Moholy-Nagy played a key role at the Bauhaus in both Weimar and Dessau from 1923 to 1928, and at the New Bauhaus (later the Institute of Design) in Chicago from 1937 until is death in 1946. His major contribution to avant-garde photography was the new vision (das neue Sehen), in which he advocated a new approach to the medium, proposing the use of such techniques as the manipulation of light in cameraless photograms. Moholy-Nagy made this image by placing commonplace domestic objects on a sheet of photographic paper and exposing it to light. The resulting spatial, tonal, and gestural qualities of these abstract compositions challenged traditional modes of visual apprehension and representation.
Dancing on the Roof label text:
Although Moholy did not invent the photogram technique--which involved placing objects on photographic paper and exposing them to light--he made extraordinarily innovative use of it. In works such as this one, he delighted in the play of abstract forms in indeterminate space and the striking contrasts between the deepest black and the brightest white.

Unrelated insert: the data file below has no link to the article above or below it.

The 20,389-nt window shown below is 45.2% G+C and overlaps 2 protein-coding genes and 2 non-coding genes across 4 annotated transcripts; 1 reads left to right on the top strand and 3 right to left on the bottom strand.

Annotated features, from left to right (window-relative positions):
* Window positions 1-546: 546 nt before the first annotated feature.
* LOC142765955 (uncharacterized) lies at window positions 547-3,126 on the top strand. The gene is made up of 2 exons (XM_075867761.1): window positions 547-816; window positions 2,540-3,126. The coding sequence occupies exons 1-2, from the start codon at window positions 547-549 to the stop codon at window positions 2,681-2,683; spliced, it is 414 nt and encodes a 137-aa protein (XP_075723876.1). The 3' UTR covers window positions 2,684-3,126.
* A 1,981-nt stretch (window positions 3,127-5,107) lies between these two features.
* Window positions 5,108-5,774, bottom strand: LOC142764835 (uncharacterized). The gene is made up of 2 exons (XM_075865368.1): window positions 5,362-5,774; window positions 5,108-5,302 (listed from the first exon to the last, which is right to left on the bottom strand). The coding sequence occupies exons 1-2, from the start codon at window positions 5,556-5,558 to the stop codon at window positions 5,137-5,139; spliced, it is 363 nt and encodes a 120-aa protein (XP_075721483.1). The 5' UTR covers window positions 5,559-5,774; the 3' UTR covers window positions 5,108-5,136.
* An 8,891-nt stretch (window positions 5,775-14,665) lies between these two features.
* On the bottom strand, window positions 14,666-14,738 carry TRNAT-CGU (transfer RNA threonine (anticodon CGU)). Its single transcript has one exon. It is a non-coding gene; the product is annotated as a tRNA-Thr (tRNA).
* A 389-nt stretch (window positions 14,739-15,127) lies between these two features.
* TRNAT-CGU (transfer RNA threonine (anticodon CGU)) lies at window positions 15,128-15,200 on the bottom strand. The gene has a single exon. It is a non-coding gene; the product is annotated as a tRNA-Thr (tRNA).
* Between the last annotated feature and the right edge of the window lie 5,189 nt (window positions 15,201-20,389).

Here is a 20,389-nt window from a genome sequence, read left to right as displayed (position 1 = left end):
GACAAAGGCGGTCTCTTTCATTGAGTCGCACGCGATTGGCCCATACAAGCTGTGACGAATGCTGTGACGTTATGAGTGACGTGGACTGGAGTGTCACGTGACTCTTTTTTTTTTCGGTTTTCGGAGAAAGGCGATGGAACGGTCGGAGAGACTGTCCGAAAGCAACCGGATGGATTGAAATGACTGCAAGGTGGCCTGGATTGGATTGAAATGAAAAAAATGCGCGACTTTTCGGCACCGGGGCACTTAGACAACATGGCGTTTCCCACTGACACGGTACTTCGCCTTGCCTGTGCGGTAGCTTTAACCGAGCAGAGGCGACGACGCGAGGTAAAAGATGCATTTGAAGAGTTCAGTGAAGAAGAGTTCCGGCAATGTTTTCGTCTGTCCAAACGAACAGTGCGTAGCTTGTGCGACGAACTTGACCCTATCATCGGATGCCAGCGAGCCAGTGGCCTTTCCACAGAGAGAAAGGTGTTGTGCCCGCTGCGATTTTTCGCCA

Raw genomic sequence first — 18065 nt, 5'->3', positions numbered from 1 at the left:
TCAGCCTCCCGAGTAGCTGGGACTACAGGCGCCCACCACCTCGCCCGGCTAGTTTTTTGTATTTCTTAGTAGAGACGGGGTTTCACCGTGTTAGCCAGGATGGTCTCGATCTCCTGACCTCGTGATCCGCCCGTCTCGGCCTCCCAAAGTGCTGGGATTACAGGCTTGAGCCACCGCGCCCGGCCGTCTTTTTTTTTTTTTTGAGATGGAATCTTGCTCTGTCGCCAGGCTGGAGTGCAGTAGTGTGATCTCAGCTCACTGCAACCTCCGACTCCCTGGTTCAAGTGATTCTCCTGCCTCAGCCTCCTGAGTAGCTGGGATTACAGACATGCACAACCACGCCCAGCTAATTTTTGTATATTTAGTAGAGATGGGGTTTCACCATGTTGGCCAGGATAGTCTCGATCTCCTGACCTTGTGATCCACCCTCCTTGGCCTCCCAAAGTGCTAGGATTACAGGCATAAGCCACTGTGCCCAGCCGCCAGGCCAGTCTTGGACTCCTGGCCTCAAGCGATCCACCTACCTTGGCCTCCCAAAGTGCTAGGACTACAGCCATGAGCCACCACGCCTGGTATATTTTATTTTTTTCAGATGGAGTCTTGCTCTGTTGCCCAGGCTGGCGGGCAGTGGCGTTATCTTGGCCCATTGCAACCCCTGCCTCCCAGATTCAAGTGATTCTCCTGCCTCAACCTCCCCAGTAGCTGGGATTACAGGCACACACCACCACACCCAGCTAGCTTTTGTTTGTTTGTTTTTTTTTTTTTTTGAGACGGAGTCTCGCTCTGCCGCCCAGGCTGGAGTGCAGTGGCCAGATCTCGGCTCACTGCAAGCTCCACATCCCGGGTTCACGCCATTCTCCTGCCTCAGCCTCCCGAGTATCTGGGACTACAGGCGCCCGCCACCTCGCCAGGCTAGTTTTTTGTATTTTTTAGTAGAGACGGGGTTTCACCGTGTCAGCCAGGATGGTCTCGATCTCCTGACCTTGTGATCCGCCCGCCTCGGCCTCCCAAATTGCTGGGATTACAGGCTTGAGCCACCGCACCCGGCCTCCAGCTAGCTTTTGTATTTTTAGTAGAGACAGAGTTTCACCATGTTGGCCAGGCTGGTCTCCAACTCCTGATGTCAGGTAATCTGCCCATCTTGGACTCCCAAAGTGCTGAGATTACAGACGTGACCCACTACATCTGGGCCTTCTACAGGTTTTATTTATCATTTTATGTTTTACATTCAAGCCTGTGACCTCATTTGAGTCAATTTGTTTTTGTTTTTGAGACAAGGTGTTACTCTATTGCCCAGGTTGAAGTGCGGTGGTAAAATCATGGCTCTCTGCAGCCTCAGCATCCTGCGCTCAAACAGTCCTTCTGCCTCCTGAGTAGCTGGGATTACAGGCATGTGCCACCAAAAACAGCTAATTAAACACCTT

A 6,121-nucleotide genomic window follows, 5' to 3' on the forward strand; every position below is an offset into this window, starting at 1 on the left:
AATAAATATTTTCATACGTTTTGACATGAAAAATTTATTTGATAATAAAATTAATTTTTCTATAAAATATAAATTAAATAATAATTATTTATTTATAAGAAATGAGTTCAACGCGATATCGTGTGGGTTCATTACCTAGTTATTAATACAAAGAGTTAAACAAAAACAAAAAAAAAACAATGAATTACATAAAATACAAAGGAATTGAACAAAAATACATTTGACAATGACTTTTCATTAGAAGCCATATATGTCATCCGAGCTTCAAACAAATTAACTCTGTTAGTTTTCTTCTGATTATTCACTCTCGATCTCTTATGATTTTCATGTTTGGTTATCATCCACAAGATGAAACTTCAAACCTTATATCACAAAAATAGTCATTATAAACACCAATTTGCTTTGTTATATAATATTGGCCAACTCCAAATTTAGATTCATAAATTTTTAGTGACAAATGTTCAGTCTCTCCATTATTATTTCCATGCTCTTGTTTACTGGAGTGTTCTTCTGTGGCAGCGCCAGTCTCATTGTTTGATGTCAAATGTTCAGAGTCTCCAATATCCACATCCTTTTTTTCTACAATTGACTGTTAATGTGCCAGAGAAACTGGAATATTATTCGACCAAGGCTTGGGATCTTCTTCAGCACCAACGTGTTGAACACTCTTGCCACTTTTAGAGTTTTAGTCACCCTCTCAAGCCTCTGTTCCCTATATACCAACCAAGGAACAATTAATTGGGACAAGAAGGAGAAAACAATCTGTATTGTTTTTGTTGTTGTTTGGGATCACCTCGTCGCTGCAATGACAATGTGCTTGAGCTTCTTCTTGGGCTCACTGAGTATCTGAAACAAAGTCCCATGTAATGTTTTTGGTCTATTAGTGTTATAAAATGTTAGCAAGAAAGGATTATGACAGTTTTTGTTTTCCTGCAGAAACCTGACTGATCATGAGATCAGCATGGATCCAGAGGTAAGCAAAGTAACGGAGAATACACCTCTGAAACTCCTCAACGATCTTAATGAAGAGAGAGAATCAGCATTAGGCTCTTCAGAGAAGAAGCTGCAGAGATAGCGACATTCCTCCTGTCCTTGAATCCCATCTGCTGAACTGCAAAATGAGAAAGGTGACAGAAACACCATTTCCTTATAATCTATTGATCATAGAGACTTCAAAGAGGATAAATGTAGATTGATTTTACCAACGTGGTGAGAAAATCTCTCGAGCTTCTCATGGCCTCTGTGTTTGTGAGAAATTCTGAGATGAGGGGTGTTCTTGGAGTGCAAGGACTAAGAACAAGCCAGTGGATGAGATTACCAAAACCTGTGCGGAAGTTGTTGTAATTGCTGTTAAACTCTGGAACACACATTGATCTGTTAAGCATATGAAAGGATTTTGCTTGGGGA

Inscription: Signed and inscribed on print, verso LR: "Moholy-Nagy // Fotogramm // 1925"; inscribed in pencil on print, verso CR: "original"; inscribed on print, verso LL corner: "6. [encircled]";
William Larson, Philadelphia, by 1975; [Robert Miller Gallery, New York]; John C. Waddell (April 13, 1984)